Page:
"We're not doing this prescriptively," says Stephen Tang, president and CEO of the Science Center. "We want to hear from the community."
 
Final selections will be made by a committee comprised of Science Center affiliates and members of the regional innovation and entrepreneurial communities. By opening in conjunction with Philly Tech Week and the Science Festival, the call for nominations is expected to draw on the city's growing enthusiasm for discovery and invention.
 
Not yet officially decided, the location of the walk -- think the musical stars on Avenue of the Arts -- will likely be on the Science Center's campus. The monument aims to draw public attention (particularly from local K-12 students) to these individuals and their accomplishments.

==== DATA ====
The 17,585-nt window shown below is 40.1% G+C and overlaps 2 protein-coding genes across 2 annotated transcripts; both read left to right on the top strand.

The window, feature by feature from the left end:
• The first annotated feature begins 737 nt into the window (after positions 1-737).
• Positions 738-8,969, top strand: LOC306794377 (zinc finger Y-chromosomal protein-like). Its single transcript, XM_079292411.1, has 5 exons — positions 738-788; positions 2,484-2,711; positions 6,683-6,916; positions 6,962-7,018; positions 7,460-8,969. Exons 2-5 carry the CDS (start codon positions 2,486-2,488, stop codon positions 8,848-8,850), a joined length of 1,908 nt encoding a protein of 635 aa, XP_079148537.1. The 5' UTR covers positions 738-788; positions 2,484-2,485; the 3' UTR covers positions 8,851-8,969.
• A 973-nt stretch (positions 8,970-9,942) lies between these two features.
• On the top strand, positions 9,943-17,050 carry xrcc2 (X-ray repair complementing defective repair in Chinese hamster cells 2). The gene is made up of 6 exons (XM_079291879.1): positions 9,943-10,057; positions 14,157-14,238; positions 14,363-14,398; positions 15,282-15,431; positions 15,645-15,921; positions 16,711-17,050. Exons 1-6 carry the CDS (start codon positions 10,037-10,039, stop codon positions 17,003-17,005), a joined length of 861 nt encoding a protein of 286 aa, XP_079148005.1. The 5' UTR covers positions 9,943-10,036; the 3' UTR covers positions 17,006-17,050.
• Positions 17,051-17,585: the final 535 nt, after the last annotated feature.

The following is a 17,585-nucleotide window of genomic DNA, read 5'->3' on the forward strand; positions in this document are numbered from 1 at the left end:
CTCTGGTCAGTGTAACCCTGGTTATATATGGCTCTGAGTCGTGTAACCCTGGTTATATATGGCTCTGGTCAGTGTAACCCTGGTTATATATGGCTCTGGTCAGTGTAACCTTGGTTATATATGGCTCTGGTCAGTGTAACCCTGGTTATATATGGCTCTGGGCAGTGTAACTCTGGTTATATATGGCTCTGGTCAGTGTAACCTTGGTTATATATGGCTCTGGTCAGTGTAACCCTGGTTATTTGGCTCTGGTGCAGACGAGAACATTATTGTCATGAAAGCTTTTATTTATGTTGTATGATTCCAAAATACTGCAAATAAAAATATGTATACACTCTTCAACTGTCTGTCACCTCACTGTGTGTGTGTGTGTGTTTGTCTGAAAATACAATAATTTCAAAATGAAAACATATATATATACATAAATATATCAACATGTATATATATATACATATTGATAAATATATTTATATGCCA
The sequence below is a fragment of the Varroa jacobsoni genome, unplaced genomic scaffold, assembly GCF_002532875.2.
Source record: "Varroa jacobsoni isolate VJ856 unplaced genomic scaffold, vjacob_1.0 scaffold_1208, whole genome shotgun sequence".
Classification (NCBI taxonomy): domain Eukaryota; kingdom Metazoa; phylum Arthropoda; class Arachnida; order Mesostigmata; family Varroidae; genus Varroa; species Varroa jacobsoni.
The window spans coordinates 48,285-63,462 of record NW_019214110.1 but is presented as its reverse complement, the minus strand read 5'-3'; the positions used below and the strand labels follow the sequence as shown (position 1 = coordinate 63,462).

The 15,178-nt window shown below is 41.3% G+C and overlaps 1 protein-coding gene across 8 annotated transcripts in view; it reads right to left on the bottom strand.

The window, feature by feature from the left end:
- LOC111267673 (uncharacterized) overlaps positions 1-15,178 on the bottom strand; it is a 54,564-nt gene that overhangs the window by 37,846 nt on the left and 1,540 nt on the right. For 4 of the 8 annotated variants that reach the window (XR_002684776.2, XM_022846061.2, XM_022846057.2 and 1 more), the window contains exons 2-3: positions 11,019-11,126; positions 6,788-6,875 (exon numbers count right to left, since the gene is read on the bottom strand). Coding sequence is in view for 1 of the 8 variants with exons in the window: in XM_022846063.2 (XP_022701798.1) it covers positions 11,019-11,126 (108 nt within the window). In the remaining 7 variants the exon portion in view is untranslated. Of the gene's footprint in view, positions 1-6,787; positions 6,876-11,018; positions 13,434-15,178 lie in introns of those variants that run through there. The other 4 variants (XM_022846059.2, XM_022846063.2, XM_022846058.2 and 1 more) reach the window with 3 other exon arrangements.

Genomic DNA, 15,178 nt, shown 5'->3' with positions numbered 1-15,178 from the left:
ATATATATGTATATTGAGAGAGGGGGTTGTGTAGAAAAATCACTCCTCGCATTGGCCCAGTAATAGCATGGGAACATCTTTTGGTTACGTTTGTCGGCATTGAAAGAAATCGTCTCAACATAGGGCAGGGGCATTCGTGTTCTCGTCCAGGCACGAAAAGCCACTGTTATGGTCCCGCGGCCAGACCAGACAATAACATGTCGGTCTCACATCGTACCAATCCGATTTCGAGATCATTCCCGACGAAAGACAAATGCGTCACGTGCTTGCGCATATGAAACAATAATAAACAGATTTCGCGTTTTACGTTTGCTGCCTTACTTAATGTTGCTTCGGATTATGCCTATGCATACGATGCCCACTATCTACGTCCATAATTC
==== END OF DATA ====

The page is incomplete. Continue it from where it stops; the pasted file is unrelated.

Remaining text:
With leaders like Buckminster Fuller, biotech pioneer Hubert Schoemaker and radar technologist Britton Chance, Philadelphia has a powerful history to pull from. Tang is looking forward to nominations that reach beyond traditional science hubs.
 
"Innovation is kind of an ethereal concept," he says. "I think we will surprise people because they'll recognize that we've had geniuses in our midst for some time." 
 
Nominations can be submitted here through June 15.

The University City Science Center has partnered with Flying Kite to showcase innovation in Greater Philadelphia through the "Inventing the Future" series.
 
Source: Stephen Tang, The University City Science Center
Writer: Dana Henry

The GreenLight Fund, a growing network of best-practice nonprofits, launches in Philadelphia